Wine Dinners are Not For Me
Experience 3.0 Restaurant Lunch & Dinner Stellenbosch Wine 3.0

Wine Dinners are Not For Me

Tuesday 9 April 2019

Experience: 3/5
Wines: 3/5

I was invited by a friend to a dinner at the Alluvia Boutique Cellar near Stellenbosch. I knew little about the event beforehand save that Alluvia is located on the R310 Helshoogte Road between Tokara/Thelema and Le Pommier wine farms to the East of the City. The invite was 6.30pm for 7.00pm and I arrived as the sun was setting over the lower Banhoek Valley and surrounding mountains. Alluvia claims it to be the ‘most photographed vineyard in Africa’ though I do not know on which basis.



Several guests were already present when I arrived for a welcome glass of Rosé. The wine was a Blanc de Noir made from Pinotage, yet to be labelled as of 2019 vintage. The other guests seemed mostly well known to each other and jackets and handbags were already laid on chairs to reserve places on one of the 4 long tables. I soon saw Bjorn van Oort who I know from the excellent Pinotage & Biltong and Cabernet Franc festivals. I then realised that the evening was one of the monthly Goblets & Gourmets Wine Club dinners. I had not been to one before so it was interesting to attend.



Goblets & Gourmets is one of 4 regional wine clubs that Bjorn runs, meeting on the 2nd Tuesday of each month at different wine estates in the Cape Winelands. It was started in 1998 and the oldest of all. There is an annual member fee of R350, with dinners costing between R280 and R350. Some 40 guests attended.



Alluvia, like the Clouds Wine & Guest Estate close to Delaire Graff on the opposite side of the Helshoogte Pass, offers luxury, boutique accommodation and spa facilities. The property has origins dating back to the 1930s and a chequered history of ownership until the property was bought in 2002 by the Brugman family. You will not find Alluvia listed in the 2019 Platter’s Wine Guide. The wine farm is at 600 metres above sea level and known for Cabernet Sauvignon. The name ‘alluvia’ is derived from the fertile alluvial soils that overlay granite and sandstone of the surrounding mountains.



We were soon ushered into the Dining Room. Bjorn explained that it was the first dinner at Alluvia. The estate produces few wines and so those from Camberley, also a boutique winery, were included for tasting. I did not know the function format but we began with a tasting of the wines from the 2 farms. Alas, and rather inexplicably, the Alluvia owner/winemaker was not available to talk about the wines. A Camberley representative was left to pick up the pieces but his knowledge, including those of the Camberley wines, was poor. It made adequately rating the wines difficult but I nevertheless did not consider the Alluvia wines to be above average. The best wines were the green styled Cabernet Franc and the sweet, dried fruity Straw Wine.



Bjorn encouraged us to score each wine after tasting using the 20 point scale – ‘3 for appearance, 7 for nose and 10 for palate, or whatever you wish’ – after which there was a show of hands for a consensus score. The mix of 2 wine estates and lack of clarity of vintage and information made it all rather confusing me for as hunger beckoned. It did not help assess and appreciate the wines that the glasses were musty (perhaps fresh out of a box) and that the kitchen smells wafted across the dining area.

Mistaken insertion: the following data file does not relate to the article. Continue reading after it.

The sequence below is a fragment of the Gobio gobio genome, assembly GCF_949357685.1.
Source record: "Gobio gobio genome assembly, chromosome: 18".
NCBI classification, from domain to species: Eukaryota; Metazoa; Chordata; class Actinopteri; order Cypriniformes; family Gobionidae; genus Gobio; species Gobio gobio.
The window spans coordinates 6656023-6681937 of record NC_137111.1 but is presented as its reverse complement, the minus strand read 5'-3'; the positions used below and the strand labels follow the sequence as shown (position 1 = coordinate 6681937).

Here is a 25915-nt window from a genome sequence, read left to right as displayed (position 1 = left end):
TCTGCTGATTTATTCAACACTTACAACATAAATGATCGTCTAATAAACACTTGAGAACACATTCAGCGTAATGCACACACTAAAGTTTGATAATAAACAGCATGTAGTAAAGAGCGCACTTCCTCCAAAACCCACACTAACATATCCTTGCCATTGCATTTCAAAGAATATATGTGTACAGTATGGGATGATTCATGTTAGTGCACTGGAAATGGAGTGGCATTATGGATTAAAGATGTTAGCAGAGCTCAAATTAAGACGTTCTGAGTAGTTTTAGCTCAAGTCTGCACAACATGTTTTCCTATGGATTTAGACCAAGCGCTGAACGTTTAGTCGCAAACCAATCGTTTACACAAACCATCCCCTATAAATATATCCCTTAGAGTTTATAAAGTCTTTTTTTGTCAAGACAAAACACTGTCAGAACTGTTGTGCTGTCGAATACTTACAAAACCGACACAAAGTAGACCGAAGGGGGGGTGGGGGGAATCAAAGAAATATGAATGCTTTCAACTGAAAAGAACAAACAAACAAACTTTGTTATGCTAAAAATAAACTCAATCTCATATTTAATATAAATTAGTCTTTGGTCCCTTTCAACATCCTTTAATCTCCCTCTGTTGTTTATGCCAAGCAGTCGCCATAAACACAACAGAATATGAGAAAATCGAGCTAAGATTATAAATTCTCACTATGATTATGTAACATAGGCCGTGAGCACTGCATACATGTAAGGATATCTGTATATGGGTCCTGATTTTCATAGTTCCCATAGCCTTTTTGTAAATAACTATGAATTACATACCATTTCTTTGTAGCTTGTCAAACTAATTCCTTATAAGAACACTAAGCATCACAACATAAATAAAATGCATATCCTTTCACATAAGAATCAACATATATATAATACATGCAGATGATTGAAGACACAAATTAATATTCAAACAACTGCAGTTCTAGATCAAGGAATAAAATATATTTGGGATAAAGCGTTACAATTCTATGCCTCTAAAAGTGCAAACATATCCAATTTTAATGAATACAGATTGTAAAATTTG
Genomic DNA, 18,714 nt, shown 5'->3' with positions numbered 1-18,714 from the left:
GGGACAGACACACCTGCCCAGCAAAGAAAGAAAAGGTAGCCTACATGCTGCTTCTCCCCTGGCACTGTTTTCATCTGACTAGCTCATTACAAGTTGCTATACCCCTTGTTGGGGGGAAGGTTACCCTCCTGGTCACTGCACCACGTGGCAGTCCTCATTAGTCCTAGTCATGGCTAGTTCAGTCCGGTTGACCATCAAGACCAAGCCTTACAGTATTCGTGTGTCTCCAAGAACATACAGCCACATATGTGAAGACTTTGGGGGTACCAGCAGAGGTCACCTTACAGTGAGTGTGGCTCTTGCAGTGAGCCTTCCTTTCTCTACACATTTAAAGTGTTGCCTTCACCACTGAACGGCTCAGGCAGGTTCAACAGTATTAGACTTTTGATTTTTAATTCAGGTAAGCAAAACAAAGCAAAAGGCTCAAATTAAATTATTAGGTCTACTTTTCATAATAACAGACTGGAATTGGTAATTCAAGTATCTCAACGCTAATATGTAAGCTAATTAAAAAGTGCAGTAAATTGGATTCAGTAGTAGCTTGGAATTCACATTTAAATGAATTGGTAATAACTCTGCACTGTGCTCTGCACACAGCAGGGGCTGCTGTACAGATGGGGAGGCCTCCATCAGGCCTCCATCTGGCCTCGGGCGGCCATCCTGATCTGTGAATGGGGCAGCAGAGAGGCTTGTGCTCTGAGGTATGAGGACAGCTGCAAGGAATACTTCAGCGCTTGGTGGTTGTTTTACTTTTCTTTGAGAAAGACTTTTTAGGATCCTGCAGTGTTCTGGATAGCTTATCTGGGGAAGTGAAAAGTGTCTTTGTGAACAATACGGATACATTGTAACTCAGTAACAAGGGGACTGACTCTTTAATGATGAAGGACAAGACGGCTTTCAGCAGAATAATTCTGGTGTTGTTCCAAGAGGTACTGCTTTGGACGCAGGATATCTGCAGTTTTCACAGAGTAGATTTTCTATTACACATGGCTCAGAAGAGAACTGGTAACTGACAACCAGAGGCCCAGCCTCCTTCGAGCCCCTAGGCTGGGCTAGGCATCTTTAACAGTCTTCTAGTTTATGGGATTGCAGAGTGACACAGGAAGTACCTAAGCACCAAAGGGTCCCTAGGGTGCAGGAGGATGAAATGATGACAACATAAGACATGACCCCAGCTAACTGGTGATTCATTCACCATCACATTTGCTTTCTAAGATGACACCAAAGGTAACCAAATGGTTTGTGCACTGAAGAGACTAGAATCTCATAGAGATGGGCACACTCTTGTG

The 3 course meal consisted of mussels, lamb neck with vegetables, and malva pudding with vanilla ice cream. By now, the wines were long cleared with the expectation that guests would buy a bottle to go with their food. I may have been spoiled recently by the restaurants I have been to but the quality of the food frankly was poor. The mussels were chewy, the lamb neck scraggy and with little meat, and the dessert plain. My host and I left after we had finished our dessert.



I did not enjoy the evening as much as the regular Wine Club members obviously did. I felt very much like a square peg in a round hole. I realised as I left exactly why I established the Cape Wine Lovers’ Society rather than join a Wine Club or meet to taste at wine estates. I value the independence I have of any wine farm, producer or retailer which allows me to host events with the wines I know and like. Moreover, a meal with wine – rather than wine with a meal – is an expensive format for me. I was surprised too with how little knowledge was offered about Alluvia and its wines. Bjorn is a genial man and a perfect host for the event but should have been able to fill in the gaps more than he did. He, for example, told that the Straw Wine was made by neighbouring Zorgvliet and did not know the cultivar but when I tracked down a bottle it had the Alluvia label. A google search under the table by my friend confirmed it to be made from Chenin Blanc. It may well be that the Wine Club member is not too interested in the wines and seeking a social evening with friends. There is nothing wrong with that. It is just not what I seek or desire.

Wines tasted (bought *):


2015 Camberley Prohibition (Sauvignon Blanc, Sémillon) – R72
2015 Alluvia Sauvignon Blanc – R125


2019 Alluvia Blanc de Noir Pinotage Rosé – R105


2014 Alluvia Cabernet Franc – R218 FAVOURITE WINE
2014 Alluvia Cabernet Sauvignon – R185
NV Camberley Pinotage Illusion (50% 2014 vintage, 50% 2015 vintage) – R165
2015 Camberley Shiraz – R300


2015 Alluvia Chenin Blanc Straw Wine (375ml) – R225

Alluvia Camberley

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